Intelligence gathered by financial intelligence units (FIUs) within financial institutions associated with organ trafficking or transplant tourism can be further disseminated to international partners by national FIUs.
Project Protect Expands: Project Organ
As previously stated, reporting on transactions related to organ trafficking is no easy feat. This way of raising awareness may prove to be an equally effective tool in deterring organ trafficking while increasing investigative knowledge toward reporting transactions.
One example of how awareness is being raised, within the context of AML and organ trafficking, is through the Project Protect initiative in Canada, launched by AML guru, Peter Warrack, in 2016. While initially designed to address sex trafficking, Project Protect was expanded to cover organ trafficking at the request of Dr. Francis L. Delmonico, M.D., professor of surgery at Harvard Medical School in 2018. The expansion is now known as “Project Organ” and its goals are similar to that of the original project, as it seeks to raise awareness and increase reporting to Canada’s national FIU, the Financial Transactions and Reports Analysis Centre of Canada.
Countries like the U.S. and Canada did not include organ trafficking as a form of human trafficking when adopting their national laws on human trafficking. However, in the U.S. for example, some individual states like Massachusetts include organ trafficking within their state laws on human trafficking.
Since the Palermo Protocol, the public policy discourse of organ trafficking has been steadily gaining. In 2008, a group of key stakeholders in the global fight against organ trafficking convened to form the Declaration of Istanbul, which after Istanbul, created crucial new definitions around organ trafficking and transplant tourism, and developed promising practices to tackle the organ trade. Dr. Delmonico was one of co-founders of the Declaration of Istanbul and consequently, the Declaration of Istanbul Custodian Group (DICG), an international body tasked with implementing the principles of the Declaration. He said the following:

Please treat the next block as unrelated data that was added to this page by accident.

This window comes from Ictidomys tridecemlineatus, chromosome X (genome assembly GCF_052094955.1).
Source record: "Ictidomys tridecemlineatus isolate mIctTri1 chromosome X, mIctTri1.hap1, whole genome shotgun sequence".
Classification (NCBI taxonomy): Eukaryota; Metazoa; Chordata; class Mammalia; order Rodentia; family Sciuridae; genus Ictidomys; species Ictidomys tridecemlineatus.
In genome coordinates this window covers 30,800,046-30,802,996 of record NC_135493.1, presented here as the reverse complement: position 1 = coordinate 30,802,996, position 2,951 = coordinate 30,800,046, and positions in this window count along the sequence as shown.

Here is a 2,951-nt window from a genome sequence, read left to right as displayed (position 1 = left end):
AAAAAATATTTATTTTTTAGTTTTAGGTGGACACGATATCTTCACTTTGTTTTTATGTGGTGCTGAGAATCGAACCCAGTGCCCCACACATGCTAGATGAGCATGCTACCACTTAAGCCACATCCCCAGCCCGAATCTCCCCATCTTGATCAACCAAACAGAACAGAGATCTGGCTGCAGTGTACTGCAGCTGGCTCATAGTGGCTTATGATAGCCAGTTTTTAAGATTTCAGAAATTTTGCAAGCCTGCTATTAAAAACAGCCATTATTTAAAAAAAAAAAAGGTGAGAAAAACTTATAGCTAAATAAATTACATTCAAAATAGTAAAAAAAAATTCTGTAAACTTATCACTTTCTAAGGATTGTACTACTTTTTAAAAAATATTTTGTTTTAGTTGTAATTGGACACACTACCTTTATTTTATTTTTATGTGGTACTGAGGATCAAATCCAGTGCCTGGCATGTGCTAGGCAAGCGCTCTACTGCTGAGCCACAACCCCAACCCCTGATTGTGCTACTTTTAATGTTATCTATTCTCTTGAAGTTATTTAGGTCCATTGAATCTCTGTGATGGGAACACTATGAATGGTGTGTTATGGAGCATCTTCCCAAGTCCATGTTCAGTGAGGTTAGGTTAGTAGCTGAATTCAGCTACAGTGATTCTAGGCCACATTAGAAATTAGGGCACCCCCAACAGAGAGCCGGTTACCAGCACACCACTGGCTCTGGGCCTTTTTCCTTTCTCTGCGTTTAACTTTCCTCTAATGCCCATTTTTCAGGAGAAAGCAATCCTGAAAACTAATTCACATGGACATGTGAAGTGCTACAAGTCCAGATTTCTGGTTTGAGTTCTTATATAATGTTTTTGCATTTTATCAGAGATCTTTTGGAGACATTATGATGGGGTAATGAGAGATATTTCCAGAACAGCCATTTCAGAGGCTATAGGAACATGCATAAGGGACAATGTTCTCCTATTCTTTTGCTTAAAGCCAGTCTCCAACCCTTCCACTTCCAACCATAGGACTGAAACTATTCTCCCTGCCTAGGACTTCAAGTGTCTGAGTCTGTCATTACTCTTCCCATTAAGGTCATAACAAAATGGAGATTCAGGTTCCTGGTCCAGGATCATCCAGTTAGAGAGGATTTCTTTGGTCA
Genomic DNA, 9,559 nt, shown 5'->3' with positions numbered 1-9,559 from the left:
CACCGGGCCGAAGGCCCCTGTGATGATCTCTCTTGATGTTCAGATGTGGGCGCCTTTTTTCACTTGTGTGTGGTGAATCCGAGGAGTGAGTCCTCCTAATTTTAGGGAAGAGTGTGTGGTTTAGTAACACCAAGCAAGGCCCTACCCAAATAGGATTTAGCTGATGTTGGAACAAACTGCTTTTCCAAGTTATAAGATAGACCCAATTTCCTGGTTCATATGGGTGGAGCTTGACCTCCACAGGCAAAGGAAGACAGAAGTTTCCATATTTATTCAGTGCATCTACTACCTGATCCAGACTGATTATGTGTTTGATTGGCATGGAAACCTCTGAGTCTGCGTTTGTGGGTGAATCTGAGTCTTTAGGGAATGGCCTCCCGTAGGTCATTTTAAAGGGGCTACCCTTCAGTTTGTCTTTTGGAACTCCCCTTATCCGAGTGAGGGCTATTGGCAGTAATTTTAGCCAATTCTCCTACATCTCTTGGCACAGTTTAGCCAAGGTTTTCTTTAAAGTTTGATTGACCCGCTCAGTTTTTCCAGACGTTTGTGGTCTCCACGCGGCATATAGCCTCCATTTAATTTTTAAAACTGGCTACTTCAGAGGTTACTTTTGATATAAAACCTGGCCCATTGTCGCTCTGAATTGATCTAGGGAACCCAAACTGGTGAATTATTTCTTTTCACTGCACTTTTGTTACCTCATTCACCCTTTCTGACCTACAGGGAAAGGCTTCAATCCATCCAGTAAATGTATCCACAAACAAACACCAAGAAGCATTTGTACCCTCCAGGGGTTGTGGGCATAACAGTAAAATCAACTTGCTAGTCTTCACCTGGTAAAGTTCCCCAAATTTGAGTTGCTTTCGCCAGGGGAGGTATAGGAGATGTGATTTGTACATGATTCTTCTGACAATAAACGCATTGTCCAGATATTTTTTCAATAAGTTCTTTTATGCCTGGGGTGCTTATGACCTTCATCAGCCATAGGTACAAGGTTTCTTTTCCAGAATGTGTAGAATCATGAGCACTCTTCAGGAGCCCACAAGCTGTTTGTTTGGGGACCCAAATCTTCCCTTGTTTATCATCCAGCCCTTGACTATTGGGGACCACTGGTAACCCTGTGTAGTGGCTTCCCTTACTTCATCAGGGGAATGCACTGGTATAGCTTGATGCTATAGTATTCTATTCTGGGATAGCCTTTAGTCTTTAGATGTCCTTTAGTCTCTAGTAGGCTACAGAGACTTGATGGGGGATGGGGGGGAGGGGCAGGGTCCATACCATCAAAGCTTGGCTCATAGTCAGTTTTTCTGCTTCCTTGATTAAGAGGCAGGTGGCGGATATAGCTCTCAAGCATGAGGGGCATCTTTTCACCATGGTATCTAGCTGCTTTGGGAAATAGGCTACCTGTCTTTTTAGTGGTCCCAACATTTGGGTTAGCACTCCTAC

“The DICG has been an effective group of international colleagues monitoring illegal practices by their awareness of patients who return to their home country for sophisticated medical care following an organ transplant. Notifying the responsible authorities has led to the arrest of organ traffickers in Israel, China, Pakistan, India, Costa Rica, Egypt, and the United States.”
In addition, the Council of Europe has adopted a Convention Against Trafficking in Human Organs in 2014 which recently went into effect in January of 2018.9 This is a critical development as the first legal mechanism with a more universally agreed upon definition of organ trafficking.
More recent events, such as the February 2017 Summit on Organ Trafficking hosted by the Pontifical Academy of Sciences in Vatican City, have also shed light on the state of the organ trade.
As of today, the extent of organ trafficking is still unknown as to the number of such transplants performed annually. Furthermore, the full integration of the issue within the human trafficking field as a whole is still lacking.
In order to effectively combat organ trafficking and also raise its visibility among other forms of transnational organized crimes, it is vital to engage in effective public-private partnerships. The private sector, including the financial industry, can be essential in this global fight.
Read more here.